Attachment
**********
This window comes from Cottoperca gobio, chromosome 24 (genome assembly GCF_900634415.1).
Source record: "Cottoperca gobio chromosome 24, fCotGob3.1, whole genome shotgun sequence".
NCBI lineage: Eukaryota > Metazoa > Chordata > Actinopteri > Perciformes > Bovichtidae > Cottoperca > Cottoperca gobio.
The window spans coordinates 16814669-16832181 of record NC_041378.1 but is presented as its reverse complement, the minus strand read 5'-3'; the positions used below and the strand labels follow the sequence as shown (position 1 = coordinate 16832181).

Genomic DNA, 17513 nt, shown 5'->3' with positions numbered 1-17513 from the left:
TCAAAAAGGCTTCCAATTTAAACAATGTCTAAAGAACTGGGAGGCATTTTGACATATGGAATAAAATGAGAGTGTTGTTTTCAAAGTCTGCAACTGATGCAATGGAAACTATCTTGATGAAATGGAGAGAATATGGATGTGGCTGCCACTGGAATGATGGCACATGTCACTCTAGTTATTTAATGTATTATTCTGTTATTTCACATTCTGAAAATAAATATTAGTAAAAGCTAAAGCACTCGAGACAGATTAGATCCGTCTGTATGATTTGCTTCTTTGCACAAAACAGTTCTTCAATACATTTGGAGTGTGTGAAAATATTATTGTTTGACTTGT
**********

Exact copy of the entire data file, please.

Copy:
This window comes from Cottoperca gobio, chromosome 24 (genome assembly GCF_900634415.1).
Source record: "Cottoperca gobio chromosome 24, fCotGob3.1, whole genome shotgun sequence".
NCBI lineage: Eukaryota > Metazoa > Chordata > Actinopteri > Perciformes > Bovichtidae > Cottoperca > Cottoperca gobio.
The window spans coordinates 16814669-16832181 of record NC_041378.1 but is presented as its reverse complement, the minus strand read 5'-3'; the positions used below and the strand labels follow the sequence as shown (position 1 = coordinate 16832181).

Genomic DNA, 17513 nt, shown 5'->3' with positions numbered 1-17513 from the left:
TCAAAAAGGCTTCCAATTTAAACAATGTCTAAAGAACTGGGAGGCATTTTGACATATGGAATAAAATGAGAGTGTTGTTTTCAAAGTCTGCAACTGATGCAATGGAAACTATCTTGATGAAATGGAGAGAATATGGATGTGGCTGCCACTGGAATGATGGCACATGTCACTCTAGTTATTTAATGTATTATTCTGTTATTTCACATTCTGAAAATAAATATTAGTAAAAGCTAAAGCACTCGAGACAGATTAGATCCGTCTGTATGATTTGCTTCTTTGCACAAAACAGTTCTTCAATACATTTGGAGTGTGTGAAAATATTATTGTTTGACTTGT